Pair of hitters excel in new lineup spots
The Rutgers baseball team won by its largest margin of last season in a 17-2 victory April 16, 2011, against Cincinnati.
Junior catcher Jeff Melillo sat on the bench. Junior third baseman Pat Kivlehan was not on the team.
Melillo usually batted late in the order when he played last year, and Kivlehan still served as a defensive back for the Rutgers football team.
Both have now combined to create one of the best 3-4 hitting tandems in the Big East.
“We drive in runs, and that’s doing our job,” Melillo said.
Kivlehan and Melillo have 32 and 25 RBI, respectively, so far this season. Former third baseman D.J. Anderson led all Scarlet Knights last year with 25.
The Rutgers offense centers around Kivlehan and Melillo, and it has improved significantly.
The Knights scored 235 runs last year, which placed them 10th out of 12 Big East teams. They have already surpassed that total with 268, fourth in the conference.
“Early in the season, we struggled with that,” said assistant coach Tim Reilly. “We swung at a lot of balls in the dirt, a lot of off-speed stuff down. But we’ve improved, and we’ve really narrowed it down and hit strikes.”
Double-digit scoring outputs like that against the Bearcats were infrequent in 2011 — Rutgers did it only four times. The Knights bats were not as hot in the other two games in that series, which were both losses.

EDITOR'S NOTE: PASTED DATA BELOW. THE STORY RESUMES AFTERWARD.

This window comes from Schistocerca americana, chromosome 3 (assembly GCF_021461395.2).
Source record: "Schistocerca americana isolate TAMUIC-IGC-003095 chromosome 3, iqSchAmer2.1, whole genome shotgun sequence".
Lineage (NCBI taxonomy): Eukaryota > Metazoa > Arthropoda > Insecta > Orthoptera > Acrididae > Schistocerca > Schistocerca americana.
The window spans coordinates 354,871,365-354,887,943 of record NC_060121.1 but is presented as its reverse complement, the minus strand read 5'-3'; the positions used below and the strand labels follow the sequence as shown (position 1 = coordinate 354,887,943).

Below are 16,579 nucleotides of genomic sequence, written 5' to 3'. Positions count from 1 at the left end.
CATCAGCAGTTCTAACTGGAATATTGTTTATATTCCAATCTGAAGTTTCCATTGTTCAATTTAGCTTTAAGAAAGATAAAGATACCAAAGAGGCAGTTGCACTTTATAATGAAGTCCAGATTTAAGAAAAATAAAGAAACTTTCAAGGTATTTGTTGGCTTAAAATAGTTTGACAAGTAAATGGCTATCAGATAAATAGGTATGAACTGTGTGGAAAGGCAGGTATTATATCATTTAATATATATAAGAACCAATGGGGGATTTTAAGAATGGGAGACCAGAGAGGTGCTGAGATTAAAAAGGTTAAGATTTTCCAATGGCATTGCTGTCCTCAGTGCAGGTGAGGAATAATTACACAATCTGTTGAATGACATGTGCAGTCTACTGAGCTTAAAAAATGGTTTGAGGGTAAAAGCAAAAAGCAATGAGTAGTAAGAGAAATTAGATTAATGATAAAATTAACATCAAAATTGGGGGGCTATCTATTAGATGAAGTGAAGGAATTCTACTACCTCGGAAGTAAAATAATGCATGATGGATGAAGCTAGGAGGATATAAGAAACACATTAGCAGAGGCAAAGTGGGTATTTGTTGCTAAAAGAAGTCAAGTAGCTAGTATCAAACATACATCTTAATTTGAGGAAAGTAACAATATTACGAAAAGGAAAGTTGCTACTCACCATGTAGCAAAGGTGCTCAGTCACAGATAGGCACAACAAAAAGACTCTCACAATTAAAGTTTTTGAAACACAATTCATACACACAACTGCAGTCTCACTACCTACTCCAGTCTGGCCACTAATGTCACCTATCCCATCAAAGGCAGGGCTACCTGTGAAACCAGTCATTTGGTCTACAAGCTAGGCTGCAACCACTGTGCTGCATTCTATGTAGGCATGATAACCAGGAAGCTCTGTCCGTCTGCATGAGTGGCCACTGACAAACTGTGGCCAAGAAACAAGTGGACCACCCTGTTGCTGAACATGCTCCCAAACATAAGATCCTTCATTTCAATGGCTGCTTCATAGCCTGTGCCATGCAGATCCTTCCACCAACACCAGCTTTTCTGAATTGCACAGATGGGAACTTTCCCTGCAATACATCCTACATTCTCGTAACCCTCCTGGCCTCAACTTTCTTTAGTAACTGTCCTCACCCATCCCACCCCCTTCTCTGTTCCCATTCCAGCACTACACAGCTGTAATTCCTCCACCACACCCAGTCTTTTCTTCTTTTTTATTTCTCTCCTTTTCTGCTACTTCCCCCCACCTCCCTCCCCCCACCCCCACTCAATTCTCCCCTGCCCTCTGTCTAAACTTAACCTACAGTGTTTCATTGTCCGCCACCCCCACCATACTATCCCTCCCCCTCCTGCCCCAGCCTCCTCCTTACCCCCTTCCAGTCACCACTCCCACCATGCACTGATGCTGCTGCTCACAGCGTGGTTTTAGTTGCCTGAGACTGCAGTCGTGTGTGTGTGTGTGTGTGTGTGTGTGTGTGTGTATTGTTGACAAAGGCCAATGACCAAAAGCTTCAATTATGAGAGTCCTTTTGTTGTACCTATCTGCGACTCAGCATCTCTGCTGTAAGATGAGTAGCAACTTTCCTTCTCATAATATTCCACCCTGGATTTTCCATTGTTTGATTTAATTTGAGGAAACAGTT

Rutgers (23-17, 8-7) travels to Cincinnati (13-29, 2-13) today with a lineup that has scored in double digits in nine games already and has a better chance at Big East Championship contention.
Much of that has to do with the addition of Kivlehan and the improvement of Melillo.
In his rookie season, Kivlehan has already made a solid case for Big East Player of the Year by leading the league with a .400 batting average, a .487 on-base percentage and .677 slugging percentage.
Kivlehan has made it through his first month of Big East play, but most pitchers still do not have an answer for him.
“I think [pitchers] figured him out,” Reilly said. “I think sometimes they’ll make a mistake and he’ll hit it, and he can hit pitches that aren’t mistakes.”
Major League Baseball scouts have been to Rutgers games, and Kivlehan knows they are watching him. But the West Nyack, N.Y., native has the same focus as the rest of the Knights.
“There’s a time and a place to think about that,” Kivlehan said. “We’re in the middle of a Big East race, so we have to worry about that stuff.”
Melillo often gives Kivlehan someone to bat in with his .451 OBP, which is eighth in the conference and eclipses his .248 OBP from last season.
The North Hunterdon High School (N.J.) product also hits for power with a .474 slugging percentage that doubles last year’s percentage of .235.
“Plate discipline, swinging at certain pitches, choosing counts to swing at, when to swing, when not to swing,” Melillo said on how he has progressed. “I think I’m a lot less aggressive early on this year than I was last year.”
Rutgers faces a tough Cincinnati rotation in junior righthander Zach Isler, freshman lefthander Zach Morris and sophomore righthander Christian McElroy. All sport ERAs of four or less, and none started in last year’s series against the Knights.
But the rotation is equally unfamiliar with the 3-4 combination of Melillo and Kivlehan.